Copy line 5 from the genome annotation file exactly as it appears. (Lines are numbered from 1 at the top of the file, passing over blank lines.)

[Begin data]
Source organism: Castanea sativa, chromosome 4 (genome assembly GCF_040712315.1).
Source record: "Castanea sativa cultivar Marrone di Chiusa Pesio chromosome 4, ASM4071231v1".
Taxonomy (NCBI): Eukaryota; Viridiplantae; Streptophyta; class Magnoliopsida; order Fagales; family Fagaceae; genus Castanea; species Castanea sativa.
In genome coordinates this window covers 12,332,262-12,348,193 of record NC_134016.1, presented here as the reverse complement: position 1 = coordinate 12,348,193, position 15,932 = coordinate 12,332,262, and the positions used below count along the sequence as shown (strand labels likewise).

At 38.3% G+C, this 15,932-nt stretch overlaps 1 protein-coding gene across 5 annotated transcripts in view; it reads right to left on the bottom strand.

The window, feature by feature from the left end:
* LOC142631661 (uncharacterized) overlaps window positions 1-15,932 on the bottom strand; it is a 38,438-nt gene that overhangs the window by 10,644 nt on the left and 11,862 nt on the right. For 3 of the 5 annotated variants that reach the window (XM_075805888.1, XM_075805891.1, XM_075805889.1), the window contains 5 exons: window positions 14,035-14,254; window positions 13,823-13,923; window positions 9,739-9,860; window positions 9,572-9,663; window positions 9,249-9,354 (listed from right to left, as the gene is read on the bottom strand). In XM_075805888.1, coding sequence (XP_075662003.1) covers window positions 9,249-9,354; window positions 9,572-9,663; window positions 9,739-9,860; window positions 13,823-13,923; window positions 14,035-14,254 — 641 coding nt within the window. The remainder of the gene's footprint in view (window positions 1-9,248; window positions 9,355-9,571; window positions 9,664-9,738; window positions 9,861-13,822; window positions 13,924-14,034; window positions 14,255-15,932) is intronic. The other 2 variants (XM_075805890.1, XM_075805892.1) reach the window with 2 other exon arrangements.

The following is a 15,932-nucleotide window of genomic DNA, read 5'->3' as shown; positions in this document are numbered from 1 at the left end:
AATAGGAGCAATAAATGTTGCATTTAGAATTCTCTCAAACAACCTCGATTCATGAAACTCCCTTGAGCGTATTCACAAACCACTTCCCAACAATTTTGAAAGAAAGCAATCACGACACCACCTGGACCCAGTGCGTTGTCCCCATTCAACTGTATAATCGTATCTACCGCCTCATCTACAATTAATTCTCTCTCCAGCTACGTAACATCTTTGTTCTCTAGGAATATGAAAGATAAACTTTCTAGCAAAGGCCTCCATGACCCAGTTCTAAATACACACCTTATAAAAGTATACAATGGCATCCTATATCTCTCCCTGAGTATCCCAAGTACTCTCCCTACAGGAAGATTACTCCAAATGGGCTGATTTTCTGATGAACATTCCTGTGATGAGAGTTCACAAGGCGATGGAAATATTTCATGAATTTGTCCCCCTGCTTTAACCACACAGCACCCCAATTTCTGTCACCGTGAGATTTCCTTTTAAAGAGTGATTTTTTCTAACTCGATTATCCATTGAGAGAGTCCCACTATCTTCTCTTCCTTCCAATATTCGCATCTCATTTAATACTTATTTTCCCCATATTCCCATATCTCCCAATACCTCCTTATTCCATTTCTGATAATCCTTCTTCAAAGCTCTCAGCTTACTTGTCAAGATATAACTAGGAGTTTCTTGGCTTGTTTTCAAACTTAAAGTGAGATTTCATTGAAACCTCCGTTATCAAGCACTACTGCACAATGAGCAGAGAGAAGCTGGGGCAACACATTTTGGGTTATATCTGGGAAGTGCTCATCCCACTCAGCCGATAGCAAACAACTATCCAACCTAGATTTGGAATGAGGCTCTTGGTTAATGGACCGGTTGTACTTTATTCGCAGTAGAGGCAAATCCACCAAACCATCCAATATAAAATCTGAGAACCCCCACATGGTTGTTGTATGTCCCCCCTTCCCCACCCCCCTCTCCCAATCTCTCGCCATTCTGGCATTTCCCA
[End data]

At 38.3% G+C, this 15,932-nt stretch overlaps 1 protein-coding gene across 5 annotated transcripts in view; it reads right to left on the bottom strand.